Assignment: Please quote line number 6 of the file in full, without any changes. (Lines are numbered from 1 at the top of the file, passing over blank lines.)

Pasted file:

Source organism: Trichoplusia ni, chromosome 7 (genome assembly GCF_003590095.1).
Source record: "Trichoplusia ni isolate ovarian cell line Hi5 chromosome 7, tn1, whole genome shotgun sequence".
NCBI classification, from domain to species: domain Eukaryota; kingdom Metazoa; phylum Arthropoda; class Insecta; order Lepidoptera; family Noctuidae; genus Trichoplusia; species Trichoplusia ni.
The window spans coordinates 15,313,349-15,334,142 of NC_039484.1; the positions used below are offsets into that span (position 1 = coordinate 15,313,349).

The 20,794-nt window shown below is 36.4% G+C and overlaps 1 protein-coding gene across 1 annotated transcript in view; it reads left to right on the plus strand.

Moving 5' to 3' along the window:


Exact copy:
Moving 5' to 3' along the window: